Granzow returned to Maryland around 2014, records indicate. He might have been fleeing Utah, since in January of that year a court there issued a warrant for his arrest for failing to appear. In Maryland, he again ran into trouble. Court records in that state show that multiple debt collection agencies have sued him. (The Utah warrant remains active.)
As for Trostle, she was previously married too and had lived in Wisconsin. According to Wisconsin state court records, she and a man named Samuel Trostle filed for divorce in 2009. The divorce record listed her address as Moscow, Russia. Again, the sleuths had been right—Trostle was Russian. People-search results indicate that she, like Granzow, has previously lived in Utah.
But none of that proved whether Nicky existed or had cancer. Reverse-image searches didn’t turn up any duplicate pictures for the ones of Nicky.
There was one clue, in the Trostle divorce records. Under “additional text” in the petition, a note said, “For divorce (with minor child).” Was that child Nicky?
Sam Trostle had gotten far away from his ex-wife Nailya. By late 2017, he had traveled to the Philippines, where he had opened restaurants with his new wife, Joreen. Like so much of this story, Sam and Joreen’s background revolves around the internet. The two met in an online chatroom in the early 2000s while Joreen was in her native Philippines. After Sam divorced Nailya, he and Joreen met in person and eventually got married. Their romance was the subject of an hour-long Filipino TV episode.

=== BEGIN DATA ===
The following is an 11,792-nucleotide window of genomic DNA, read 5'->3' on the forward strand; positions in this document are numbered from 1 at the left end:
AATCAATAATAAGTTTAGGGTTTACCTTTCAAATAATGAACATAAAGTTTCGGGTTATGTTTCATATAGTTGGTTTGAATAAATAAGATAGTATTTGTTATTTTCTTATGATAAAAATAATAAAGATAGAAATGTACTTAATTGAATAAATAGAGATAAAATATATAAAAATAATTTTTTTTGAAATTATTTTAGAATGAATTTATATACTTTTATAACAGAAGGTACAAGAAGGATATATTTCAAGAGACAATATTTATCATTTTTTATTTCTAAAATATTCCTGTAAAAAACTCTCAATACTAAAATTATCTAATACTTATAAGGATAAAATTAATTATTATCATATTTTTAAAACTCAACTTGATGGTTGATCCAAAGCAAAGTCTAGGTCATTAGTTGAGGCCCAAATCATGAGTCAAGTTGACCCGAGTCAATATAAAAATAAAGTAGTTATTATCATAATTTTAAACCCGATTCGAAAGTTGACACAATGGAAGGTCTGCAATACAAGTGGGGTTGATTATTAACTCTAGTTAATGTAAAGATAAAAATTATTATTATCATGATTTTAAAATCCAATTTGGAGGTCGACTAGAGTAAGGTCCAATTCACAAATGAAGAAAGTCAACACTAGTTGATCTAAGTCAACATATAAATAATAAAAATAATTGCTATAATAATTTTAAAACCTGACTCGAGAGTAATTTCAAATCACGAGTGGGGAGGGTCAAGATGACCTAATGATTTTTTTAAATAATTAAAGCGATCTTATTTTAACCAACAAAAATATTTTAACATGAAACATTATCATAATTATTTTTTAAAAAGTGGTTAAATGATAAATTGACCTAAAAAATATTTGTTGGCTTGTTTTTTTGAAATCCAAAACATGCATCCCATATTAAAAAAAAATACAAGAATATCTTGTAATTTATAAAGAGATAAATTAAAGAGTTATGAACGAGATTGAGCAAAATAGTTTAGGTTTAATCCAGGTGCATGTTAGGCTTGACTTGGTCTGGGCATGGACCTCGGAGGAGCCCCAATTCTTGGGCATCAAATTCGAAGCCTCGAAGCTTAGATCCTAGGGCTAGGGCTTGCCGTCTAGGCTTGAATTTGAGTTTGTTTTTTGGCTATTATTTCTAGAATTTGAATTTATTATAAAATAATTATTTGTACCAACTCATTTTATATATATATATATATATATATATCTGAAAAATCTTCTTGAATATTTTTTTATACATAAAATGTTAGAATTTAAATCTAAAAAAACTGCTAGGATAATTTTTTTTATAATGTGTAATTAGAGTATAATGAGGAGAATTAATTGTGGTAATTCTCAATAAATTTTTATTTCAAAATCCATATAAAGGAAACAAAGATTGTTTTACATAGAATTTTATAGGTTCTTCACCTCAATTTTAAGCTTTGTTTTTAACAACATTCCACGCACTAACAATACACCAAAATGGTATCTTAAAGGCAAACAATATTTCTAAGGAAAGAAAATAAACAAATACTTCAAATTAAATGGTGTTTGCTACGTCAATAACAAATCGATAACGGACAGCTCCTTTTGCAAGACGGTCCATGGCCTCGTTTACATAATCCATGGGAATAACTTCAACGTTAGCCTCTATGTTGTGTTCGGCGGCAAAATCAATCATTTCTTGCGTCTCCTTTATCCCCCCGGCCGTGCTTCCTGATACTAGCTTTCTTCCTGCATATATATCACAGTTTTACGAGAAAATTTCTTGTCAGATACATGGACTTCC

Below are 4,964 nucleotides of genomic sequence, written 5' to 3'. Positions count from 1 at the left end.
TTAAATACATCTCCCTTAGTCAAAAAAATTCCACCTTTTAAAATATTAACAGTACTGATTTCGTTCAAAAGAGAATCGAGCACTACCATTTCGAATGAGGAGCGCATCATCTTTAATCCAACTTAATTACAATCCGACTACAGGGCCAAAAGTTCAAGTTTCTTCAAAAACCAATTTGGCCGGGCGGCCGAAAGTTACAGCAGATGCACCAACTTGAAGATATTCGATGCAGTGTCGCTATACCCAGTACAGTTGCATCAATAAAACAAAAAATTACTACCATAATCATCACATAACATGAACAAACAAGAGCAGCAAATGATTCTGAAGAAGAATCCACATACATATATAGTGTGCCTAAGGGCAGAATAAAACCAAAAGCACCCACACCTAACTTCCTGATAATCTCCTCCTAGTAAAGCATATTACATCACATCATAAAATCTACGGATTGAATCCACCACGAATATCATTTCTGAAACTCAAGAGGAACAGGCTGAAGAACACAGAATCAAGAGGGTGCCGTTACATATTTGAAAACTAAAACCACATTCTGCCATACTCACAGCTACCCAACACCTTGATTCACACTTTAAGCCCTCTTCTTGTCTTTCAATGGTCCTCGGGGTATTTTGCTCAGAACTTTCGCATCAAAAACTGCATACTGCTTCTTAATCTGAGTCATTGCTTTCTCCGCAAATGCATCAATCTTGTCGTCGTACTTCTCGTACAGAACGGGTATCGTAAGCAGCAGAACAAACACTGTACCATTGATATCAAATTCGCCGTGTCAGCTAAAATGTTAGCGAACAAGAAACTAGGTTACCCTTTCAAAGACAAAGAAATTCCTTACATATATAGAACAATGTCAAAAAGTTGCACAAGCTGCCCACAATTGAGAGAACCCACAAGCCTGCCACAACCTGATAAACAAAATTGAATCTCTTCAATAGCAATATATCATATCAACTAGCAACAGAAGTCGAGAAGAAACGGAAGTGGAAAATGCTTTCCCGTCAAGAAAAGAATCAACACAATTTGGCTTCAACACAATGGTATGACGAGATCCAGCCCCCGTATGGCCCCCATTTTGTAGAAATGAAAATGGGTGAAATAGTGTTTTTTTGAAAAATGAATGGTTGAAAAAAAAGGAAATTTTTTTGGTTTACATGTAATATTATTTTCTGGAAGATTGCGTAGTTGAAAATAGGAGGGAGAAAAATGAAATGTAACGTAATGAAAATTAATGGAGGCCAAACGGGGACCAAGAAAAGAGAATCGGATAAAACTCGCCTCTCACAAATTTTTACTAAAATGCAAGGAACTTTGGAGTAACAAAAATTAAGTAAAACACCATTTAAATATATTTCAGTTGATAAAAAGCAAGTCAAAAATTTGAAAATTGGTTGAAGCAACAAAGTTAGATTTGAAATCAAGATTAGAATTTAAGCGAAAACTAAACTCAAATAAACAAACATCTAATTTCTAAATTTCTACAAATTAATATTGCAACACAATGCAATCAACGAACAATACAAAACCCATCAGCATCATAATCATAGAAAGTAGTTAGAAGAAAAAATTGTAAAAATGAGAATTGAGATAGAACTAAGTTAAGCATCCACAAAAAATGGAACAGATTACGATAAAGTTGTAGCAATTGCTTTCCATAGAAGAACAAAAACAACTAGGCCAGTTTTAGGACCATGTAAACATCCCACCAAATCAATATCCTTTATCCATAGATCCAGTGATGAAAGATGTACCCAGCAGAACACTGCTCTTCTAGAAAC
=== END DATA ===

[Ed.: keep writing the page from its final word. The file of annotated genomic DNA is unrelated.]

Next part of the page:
I reached Sam and Joreen over Facebook in late 2017. Sam said Nicky was real—and so was the cancer. “My daughter Nicky does have terminal cancer, sarcoma cancer, stage 4,” he wrote to me. “It started in her left arm but has since spread to the lymph nodes and lungs. I have been to meetings with doctors at Johns Hopkins, a leading sarcoma expert at Children’s National in DC, and it’s real.” He added, “I have seen how my daughter suffers because of this sickness.”
I asked Sam if he had any documents to confirm this, but he said he couldn’t find any. Debbie Asrate, who at the time was a spokesperson for the Children’s National Health System, and Helen Jones, a spokesperson for Johns Hopkins Medicine, both confirmed that a patient named Nicky Trostle had been treated at their facilities. Jones said Nicky had been released. Citing patient confidentiality, they couldn’t say more.
Nicky was real, even if she was Nailya’s daughter, not Granzow’s. This meant that in trying to expose Granzow as a scammer or a Russian troll, the Twitter sleuths had sabotaged his fundraising campaigns. A real girl, who seemed to really have cancer, needed money for care and might not get as much as she could have.
A couple of weeks after I learned the truth about Nicky, Sam Trostle’s wife Joreen messaged me. “Nicky passed away,” she wrote. Granzow tweeted the news on December 10, 2017: “Nicky is dead. Thanks every good friend here that helped her and gave her hope when alive. Shes gone now.”
These days, Granzow is more influential than ever. That’s because after Nicky’s death, he found something new to tweet about. In February 2018, he posted a link to buy a blackjack strategy book he apparently had written, Get the Blackjack Advantage: How to Use Advantage Strategies to Rob the House. It was self-published under the name “Jeremy Stone.”
Less than three weeks later, he posted a link to another book by “Jeremy Stone,” The Deep State: The Novel. This was the start of a whole new web identity for Granzow. He rebranded as “Jeremy Stone,” changing his Twitter handle to @DeepStateExpose and launching a website. He described himself as a “bestselling author” and the “world’s foremost authority on the deep state.”